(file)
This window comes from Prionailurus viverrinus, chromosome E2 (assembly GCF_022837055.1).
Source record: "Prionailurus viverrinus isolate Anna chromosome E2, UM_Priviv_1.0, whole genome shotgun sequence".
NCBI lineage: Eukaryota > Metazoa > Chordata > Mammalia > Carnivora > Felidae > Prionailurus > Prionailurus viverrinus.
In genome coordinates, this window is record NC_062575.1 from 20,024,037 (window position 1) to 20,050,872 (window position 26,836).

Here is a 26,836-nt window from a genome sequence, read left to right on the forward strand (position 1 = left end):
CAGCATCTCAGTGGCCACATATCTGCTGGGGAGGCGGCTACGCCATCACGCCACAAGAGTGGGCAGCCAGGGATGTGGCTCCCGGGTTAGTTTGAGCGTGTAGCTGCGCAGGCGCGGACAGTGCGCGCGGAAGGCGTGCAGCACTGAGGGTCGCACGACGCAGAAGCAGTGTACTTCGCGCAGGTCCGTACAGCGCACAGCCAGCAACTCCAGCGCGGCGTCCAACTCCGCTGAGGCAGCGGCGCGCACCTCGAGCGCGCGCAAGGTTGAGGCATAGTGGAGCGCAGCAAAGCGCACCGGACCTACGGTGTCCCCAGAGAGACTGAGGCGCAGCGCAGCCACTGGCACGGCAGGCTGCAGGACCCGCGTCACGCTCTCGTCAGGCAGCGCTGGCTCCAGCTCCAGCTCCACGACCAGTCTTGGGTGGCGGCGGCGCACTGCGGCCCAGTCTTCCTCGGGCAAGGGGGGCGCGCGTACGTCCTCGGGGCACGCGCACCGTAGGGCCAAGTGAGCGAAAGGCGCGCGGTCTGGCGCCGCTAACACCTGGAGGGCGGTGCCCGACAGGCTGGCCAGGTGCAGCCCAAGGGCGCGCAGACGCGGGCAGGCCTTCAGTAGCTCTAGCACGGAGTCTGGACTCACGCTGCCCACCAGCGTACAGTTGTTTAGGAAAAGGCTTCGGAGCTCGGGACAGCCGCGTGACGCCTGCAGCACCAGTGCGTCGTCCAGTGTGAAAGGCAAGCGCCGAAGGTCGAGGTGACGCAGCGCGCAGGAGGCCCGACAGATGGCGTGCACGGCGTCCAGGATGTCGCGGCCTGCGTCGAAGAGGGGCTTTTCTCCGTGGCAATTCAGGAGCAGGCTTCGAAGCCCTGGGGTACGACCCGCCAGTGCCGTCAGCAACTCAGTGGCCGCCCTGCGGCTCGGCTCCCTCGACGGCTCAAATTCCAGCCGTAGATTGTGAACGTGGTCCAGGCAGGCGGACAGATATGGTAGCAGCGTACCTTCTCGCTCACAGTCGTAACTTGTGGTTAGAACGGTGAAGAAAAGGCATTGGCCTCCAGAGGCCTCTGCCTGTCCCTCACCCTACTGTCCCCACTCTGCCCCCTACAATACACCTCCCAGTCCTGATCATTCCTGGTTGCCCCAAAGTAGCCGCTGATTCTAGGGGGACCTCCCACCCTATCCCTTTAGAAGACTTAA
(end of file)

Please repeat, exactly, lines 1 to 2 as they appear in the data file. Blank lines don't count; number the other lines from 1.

This window comes from Prionailurus viverrinus, chromosome E2 (assembly GCF_022837055.1).
Source record: "Prionailurus viverrinus isolate Anna chromosome E2, UM_Priviv_1.0, whole genome shotgun sequence".